DECEMBER 9 2009 12:44h
Police in Nigeria carry out hundreds of extra-judicial killings every year. Only those who can pay bribes are guaranteed safety.
ABUJA, December 9, 2009 (AFP) - Police in Nigeria carry out hundreds of extra-judicial killings every year and only those who can afford to pay bribes can guarantee their safety from execution or torture, Amnesty International said Wednesday.
"The Nigeria Police Force is responsible for hundreds of extrajudicial executions, other unlawful killings and enforced disappearances every year," the London-based rights group said in a damning report.
"The majority of cases go uninvestigated and unpunished," it said.
The national police service rejected the findings.
"It is quite obvious that the mission is to kill the Nigerian police, wipe out our record, and bury our aspirations," said police spokesman Emmanuel Ojukwu.
"Amnesty International has an unholy penchant to denigrate police organisations in most parts of the world.
The report is based on evidence given in interviews with relatives of people who were executed by the police or disappeared in police custody. Amnesty also interviewed lawyers, judges, justice and health officials and local rights organisations during its investigation in 2007 and 2008.
Unlawful killings and enforced disappearances in Nigeria "are not random", it said.
"In a country where bribes guarantee safety, those who cannot afford to pay are at risk of being shot or tortured to death".
Nigeria ranks low on the international corruption perception index and it is notorious for its high crime rate, especially armed robbery.
"The police exploit public anger at the high crime rates in the country to justify their actions...They do not only shoot people, Amnesty International has recorded cases of suspects who were tortured to death while in detention," it said.
Police officials often claim that victims of extrajudicial executions were armed robbers killed in gunbattles with the police or when they attempted to escape custody.
The application of an order that allows a policeman to use lethal force in the face of threat to life has "resulted in numerous unlawful killings and facilitated extrajudicial executions...using it as a justification as well as cover-up," Amnesty said.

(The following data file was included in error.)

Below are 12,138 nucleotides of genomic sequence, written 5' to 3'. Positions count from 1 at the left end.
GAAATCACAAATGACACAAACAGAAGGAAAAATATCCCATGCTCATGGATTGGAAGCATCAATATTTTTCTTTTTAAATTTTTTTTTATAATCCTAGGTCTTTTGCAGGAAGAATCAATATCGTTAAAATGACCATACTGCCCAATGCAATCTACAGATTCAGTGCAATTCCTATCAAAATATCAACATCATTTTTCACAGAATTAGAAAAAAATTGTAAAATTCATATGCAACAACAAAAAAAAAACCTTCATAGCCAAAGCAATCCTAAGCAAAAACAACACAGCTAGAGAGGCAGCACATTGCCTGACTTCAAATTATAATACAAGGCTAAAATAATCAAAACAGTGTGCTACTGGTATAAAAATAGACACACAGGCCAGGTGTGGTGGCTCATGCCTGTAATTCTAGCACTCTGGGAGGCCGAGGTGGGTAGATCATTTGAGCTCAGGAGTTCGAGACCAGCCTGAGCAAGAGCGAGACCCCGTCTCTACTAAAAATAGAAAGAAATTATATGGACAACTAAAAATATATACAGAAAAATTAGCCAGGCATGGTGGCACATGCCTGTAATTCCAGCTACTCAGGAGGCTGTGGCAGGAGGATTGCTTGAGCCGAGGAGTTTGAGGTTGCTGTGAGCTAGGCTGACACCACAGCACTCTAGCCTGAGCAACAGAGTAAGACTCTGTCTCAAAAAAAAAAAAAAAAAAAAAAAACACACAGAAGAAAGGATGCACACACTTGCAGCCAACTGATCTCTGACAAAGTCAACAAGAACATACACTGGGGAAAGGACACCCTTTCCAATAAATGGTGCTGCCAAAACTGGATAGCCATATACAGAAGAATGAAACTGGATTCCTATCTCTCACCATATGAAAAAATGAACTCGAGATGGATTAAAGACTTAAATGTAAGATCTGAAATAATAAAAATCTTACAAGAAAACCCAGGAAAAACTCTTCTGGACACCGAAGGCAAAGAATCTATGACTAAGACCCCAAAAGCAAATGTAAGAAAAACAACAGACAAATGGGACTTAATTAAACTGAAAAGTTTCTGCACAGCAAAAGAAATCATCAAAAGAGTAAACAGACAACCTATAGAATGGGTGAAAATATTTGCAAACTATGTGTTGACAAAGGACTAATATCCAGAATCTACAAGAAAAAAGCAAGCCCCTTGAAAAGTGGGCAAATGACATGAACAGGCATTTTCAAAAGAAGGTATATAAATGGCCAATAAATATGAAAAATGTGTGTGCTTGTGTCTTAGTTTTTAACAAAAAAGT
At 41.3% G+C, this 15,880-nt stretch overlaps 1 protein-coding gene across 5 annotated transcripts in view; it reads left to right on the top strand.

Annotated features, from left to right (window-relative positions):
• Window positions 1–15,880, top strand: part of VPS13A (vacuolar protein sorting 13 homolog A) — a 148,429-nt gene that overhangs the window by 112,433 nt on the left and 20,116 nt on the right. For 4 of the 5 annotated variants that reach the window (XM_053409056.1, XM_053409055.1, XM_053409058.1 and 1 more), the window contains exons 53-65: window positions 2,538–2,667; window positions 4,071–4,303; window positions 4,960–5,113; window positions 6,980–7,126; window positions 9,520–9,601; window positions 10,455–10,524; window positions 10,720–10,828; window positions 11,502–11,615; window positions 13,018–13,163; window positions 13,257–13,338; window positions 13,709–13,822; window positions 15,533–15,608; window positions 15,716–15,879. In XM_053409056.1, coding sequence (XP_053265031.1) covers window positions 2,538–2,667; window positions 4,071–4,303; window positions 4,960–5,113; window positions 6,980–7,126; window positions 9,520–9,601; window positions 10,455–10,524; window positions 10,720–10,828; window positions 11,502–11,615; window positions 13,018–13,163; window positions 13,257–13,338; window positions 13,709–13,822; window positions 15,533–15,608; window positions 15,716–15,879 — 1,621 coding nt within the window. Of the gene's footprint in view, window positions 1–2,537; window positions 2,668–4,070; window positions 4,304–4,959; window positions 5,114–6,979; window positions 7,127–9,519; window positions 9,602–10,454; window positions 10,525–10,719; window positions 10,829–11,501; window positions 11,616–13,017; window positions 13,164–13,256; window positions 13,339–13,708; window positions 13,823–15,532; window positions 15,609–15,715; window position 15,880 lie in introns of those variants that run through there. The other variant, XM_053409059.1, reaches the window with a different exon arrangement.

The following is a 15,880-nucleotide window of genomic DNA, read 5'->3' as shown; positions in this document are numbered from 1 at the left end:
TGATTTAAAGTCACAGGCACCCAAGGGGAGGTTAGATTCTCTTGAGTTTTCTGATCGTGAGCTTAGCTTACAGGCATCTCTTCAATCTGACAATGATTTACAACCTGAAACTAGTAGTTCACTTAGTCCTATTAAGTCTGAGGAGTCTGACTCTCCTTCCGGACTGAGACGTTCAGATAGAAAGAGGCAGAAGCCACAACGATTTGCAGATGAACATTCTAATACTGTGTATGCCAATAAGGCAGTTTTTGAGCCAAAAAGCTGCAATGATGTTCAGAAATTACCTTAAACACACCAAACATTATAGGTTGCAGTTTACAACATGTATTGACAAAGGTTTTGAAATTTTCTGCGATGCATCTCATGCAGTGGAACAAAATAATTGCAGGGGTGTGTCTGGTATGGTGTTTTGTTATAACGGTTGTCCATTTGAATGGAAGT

"In practice, it lets the police get away with murder," it said.
Amnesty said that disregard for human rights is "prevalent" in the police and enforced disappearances in Nigeria are "rife".
Many of those who go missing have been extrajudicially executed, it said.
"Victims disappear before being brought to court."
"Amnesty International documented 29 cases of victims of enforced disappearances and extrajudicial executions who had never appeared before a judge," said the report.
Detainees are also often denied their right to see a lawyer while many have to pay for food and medical care to avoid being tortured, it said.
Ojukwu said that police had already begun investigating the allegations in the report.
"Let the public be assured that the Nigerian police force does not consort with murderers in uniform. Any officer found to have violated the rules guiding use of firearms, treatment of persons in custody, torture, bail etc will be appropriately sanctioned in accordance with the law."
To end the killings, Amnesty recommended tighter regulations on firearms use in the police force.
It also suggested training and retraining of officers, better funding and stepped up anti-corruption measures.
According to police figures -- described by Amnesty as "inaccurate and incomplete" -- a total of 3,014 "armed robbers" were killed in Nigeria between 2003 and 2008 while only 574 others were wounded within the same period.